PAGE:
As the U.S. economy continues to rapidly deteriorate, approximately 17 million Americans have filed for unemployment in the past four weeks. Just last week alone, approximately 6.6 million Americans filed unemployment claims. I expect these unprecedented times to continue as the worldwide economic shutdown continues with no end in sight.
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In response to the pandemic and related economic shutdown, the U.S. government passed the Coronavirus Aid, Relief, and Economic Security Act (CARES Act). The CARES Act expanded unemployment benefit relief. Namely, the CARES Act expanded the unemployment eligibility definition and increased the unemployment benefit by $600 per week for four months.
Because of the increase in unemployment claims, it is important for U.S. taxpayers to understand the tax rules surrounding unemployment benefits. Below, I will detail the tax implications of receiving unemployment income as well as share some tax tips for those U.S. taxpayers now eligible for unemployment income.
Unemployment Income Tax Rules: How is unemployment income taxed?Unfortunately, unemployment income is taxable. For a complete list of taxable income items, please see The Guide to Taxable Income versus Nontaxable Income. You should include in your total income any unemployment income you received during the year. States have different rules relating to unemployment income, and so, please apply the applicable state tax rules regarding unemployment income and benefits.
Before filing your federal income tax return, you should receive a Form 1099-G. The Form 1099-G reports the total amount of unemployment income you received during the year. Additionally, the Form 1099-G shows the amount of federal taxes withheld from your unemployment income payments. You should use the Form 1099-G to report the correct amount of unemployment income on your federal income tax return.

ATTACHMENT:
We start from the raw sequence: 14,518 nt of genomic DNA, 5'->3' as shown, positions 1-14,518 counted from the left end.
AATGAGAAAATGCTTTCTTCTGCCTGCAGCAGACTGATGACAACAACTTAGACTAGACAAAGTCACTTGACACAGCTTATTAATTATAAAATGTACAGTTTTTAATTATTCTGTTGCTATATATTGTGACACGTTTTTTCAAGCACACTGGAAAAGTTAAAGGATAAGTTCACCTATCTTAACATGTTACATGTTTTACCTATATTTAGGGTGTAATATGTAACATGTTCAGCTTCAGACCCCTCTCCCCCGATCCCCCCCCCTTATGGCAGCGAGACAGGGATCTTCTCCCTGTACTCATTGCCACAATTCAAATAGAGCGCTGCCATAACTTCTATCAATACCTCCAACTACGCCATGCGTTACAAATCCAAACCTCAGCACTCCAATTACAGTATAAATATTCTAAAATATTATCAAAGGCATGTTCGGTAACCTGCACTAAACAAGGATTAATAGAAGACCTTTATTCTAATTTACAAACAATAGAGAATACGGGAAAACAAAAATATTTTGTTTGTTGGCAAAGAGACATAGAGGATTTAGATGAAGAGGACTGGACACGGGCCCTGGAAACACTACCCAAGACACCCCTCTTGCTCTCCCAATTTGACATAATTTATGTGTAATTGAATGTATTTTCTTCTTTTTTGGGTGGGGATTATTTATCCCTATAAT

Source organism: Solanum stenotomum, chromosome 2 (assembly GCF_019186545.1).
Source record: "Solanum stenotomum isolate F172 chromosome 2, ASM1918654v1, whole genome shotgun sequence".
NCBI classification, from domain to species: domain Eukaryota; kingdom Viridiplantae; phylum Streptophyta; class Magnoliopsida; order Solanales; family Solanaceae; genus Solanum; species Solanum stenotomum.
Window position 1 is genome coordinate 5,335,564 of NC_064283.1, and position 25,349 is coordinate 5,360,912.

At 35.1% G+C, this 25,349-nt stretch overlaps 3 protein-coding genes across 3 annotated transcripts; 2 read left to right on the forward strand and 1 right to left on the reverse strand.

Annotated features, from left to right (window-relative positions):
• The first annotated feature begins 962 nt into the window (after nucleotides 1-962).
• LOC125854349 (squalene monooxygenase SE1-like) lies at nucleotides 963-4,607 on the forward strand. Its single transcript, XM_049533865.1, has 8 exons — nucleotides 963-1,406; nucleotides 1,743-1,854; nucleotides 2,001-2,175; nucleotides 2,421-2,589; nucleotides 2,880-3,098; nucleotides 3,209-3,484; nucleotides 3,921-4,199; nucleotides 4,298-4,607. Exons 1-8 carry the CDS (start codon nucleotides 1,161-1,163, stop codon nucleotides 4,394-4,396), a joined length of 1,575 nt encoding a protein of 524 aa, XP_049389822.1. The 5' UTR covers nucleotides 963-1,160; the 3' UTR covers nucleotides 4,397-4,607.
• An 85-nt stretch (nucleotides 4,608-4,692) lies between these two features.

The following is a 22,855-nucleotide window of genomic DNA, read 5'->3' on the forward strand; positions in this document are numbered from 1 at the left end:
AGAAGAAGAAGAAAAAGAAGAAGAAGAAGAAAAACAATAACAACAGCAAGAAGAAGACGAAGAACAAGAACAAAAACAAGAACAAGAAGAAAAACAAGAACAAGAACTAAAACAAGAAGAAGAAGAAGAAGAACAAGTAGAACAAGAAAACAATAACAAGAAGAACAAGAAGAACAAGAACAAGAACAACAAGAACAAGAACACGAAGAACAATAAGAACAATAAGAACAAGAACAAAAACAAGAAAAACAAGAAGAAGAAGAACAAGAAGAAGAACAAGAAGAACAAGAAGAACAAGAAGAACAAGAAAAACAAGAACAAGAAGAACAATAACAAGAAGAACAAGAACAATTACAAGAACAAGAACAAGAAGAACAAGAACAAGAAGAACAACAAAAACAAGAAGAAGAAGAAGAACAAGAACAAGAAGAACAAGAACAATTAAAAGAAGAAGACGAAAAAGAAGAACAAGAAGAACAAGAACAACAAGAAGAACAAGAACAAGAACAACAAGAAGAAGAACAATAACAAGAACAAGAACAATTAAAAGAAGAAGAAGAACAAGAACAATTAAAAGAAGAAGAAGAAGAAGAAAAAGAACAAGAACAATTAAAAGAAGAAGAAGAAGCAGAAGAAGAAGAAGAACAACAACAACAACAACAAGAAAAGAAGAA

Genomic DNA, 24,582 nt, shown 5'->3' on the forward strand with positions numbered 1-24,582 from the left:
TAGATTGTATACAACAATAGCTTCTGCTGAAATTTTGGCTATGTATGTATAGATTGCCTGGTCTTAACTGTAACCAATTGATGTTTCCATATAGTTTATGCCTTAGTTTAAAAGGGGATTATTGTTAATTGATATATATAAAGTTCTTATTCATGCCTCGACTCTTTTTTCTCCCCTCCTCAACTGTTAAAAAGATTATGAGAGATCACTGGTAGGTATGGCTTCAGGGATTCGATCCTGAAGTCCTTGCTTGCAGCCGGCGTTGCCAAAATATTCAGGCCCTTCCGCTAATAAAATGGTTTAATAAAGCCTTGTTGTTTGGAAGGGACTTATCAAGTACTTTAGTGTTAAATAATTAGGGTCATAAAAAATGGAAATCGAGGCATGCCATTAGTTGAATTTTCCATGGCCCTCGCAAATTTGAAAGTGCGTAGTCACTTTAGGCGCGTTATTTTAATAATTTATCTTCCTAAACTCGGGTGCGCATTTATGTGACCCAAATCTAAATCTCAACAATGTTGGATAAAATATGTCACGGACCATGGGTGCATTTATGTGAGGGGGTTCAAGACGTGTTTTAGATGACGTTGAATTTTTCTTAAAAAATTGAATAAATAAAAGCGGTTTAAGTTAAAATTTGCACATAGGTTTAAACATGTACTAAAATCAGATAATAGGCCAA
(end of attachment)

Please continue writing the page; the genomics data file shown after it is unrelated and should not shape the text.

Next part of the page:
Tax Tips for Those Receiving Unemployment IncomeIf you are receiving or are expecting to receive unemployment income, you should know the following tax tips regarding unemployment income.
Unemployment Income Tax Tip #1: Elect automatic federal tax withholdingBecause unemployment income is taxable, you must plan to have the necessary funds to pay your related tax bill when filing your federal income tax return. Unlike a paycheck from an employer, unemployment compensation does not have taxes withheld from the amount. However, you may voluntarily elect to have federal taxes withheld from your unemployment income. To do so, file the Form W-4Z, which notifies the unemployment payer that you wish to have taxes withheld from your unemployment checks. This is the easiest way to budget and plan for your year-end taxes related to unemployment income.
Unemployment Income Tax Tip #2: Pay estimated taxes throughout the year
If you choose not to elect for automatic tax withholding, you must remember to pay estimated taxes during the year related to your unemployment income. You should pay estimated taxes quarterly based on net income, which should include any unemployment income you receive during the year. You can use the Form 1040-ES found on the IRS website to calculate the estimated tax payments relating to your income. To avoid interests and penalties, you should pay estimated taxes on all your income not subject to federal tax withholding, which includes unemployment income.
Unemployment Income Tax Tip #3: Claim additional tax credits and tax deductions
Because many tax credits and tax deductions utilize an income threshold, you may now be eligible for additional tax credits and tax deductions. Take advantage of these tax credits and tax deductions on your federal tax return. For a list of federal tax credits, please see The Complete List of Tax Credits for Individuals. The credits and deductions will help you save money during these difficult times.
I hope this helped you learn about the tax rules surrounding unemployment income. Additionally, I hope the unemployment income tax tips will prove helpful. Please share with others to help them understand the tax implications of receiving unemployment income. For any and all questions and concerns, please comment below or reach me via my contact page.